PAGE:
[DWJ] Re: mince pies
minnow at belfry.org.uk
Fri Dec 28 10:57:17 EST 2007
Our Jadwiga wrote
>We made the drive to Dietrich's market [snip]
> and they had real mincemeat pies for sale. I
>didn't buy any, as Dietrich's pies are way too heavy for me, but the
>non-meat mincemeat pies were on sale at Valley Farm Market when we stopped
>there for the Christmas pies.
We may be divided by a common language again, I suspect. Real mincemeat is
meat-free in England; only mince from the butcher is ground-up meat.
Perhaps in this thread there is a confusion of naming, probably one that
dates back to the time when the word 'meat' in English meant 'food', and
'flesh' meant the meat of an animal's flesh (beef and such). 'Mincemeat',
wot goes in mince-pies, doesn't in its original form contain the flesh of
any animal at all.
Apart from some that have beef suet in them, most English mincemeats are a
vegetarian dish. English mince-pies could even be made vegan by the
ommission of the suet and a careful pastry, I guess. The ingredients list
on the shop-boughten Sainsbury's Own pies has apple, sugar, raisins,
sultanas, glucose syrup, currants, vegetable glycerine, dextrose, candied
mixed peel, vegetable suet (palm oil, sunflower oil, wheat flour), treacle,
mixed spice (coriander, cinnamon, ginger, nutmeg, carroway, clove)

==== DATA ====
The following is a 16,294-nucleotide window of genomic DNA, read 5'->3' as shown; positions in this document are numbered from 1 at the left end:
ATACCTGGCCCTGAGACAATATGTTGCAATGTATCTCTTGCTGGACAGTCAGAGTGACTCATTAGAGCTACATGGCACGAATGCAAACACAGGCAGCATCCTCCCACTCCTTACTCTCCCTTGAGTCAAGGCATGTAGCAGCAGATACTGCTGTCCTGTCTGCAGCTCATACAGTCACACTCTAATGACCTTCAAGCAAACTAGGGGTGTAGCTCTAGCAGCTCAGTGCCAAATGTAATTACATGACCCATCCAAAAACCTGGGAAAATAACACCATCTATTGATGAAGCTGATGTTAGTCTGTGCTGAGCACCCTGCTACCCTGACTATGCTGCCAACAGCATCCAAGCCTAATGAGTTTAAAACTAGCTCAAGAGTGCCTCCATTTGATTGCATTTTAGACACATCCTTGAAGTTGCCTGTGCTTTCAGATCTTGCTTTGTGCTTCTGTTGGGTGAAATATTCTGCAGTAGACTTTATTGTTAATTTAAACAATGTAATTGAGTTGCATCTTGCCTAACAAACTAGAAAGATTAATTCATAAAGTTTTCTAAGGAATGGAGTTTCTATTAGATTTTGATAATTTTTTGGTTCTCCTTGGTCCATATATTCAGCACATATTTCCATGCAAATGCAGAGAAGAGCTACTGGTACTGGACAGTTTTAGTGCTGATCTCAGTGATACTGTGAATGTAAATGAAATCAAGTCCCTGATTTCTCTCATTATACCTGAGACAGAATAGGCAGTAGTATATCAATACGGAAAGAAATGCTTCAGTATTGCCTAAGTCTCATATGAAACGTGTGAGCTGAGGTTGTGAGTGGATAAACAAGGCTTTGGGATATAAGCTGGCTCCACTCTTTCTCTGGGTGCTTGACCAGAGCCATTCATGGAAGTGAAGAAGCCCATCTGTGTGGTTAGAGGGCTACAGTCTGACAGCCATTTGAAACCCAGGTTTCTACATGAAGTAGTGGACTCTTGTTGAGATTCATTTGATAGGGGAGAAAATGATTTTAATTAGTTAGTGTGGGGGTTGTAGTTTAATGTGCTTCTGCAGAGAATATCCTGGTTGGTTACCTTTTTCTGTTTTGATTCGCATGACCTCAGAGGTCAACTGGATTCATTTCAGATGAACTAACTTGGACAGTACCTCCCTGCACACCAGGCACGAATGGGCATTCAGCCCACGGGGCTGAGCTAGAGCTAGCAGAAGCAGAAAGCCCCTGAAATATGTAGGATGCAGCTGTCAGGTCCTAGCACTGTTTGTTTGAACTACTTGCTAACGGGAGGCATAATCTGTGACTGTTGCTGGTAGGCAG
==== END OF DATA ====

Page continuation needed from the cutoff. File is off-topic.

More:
cinnamon, acetic acid and orange oil in its 'mincemeat' bit; only the
pastry contains the cows' milk powder that would make a vegan discard them.
Mrs Beeton's 'Mincemeat (Vegetarian)' recipe uses lemons, apples, raisins,
currants, sugar, butter, candied citron, candied orange, cayenne, mace,
cinnamon and almond essence.
Mrs Hartley in her 'Food in England' offers a recipe for 'mincemeat' dating
back to about 1650; it contains lemons, raisins, currants, candied peel,
chopped almonds, a little fine suet, brandy, and sugar. (She links it with
Mrs. Beeton offers 'mincemeat' containing suet, currants, raisins, apples,
sugar, sultanas, candied peel, lemon, brandy, nutmeg, mace and cinnamon;
also an 'economical' mincemeat with apples, currants, raisins, suet, sugar,
candied peel, lemon and nutmeg. (maybe she is being teetotal?)
Pamela Fry in *The Good Cook's Encyclopedia* of 1962 has 'mincemeat' of
suet, raisins, sugar, almonds, nutmeg, currants, sultanas, apples, candied
peel, mixed spice, lemon and brandy or rum; The Radiation Cookbook of 1935
has raisins, candied peel, sultanas, currants, apples, suet or butter,
brown sugar, lemon, orange, mixed spice, nutmeg, and brandy or rum.
It isn't until one looks in a transatlantic manner that one gets flesh involved.
Mrs. Beeton's 'mincemeat: (American Recipe for)' has cooked fresh
beef-tongue, suet, sugar, currants, raisins, candied citron, apples,
lemon-rind, alspice, cloves, cinnamon, nutmeg, salt, black pepper, brandy,
sherry and sweet cider.
The Rombauer's *The Joy Of Cooking* has 'mincemeat' with chopped beef or
ox-heart, apples, beef suet, sugar, cider, raisins, currants, chopped
citron, dreid, chopped and candied orange peel, ditto lemon, lemon juice,
cinnamon, mace, cloves, salt, pepper, nutmeg, sour cherries (with juice),
broken nut meats and coriander seed.
I gather there was a piece in the New Yorker this year that claimed the
poor English peasants used to be forced to boil up their meat and
vegetables and fruit together in order to make 'Christmas pudding', but I'm
sorry, Christmas puddings don't have meat in them either, in the English
recipes. (I am not going back downstairs to check in Beeton and Rombauer
More information about the Dwj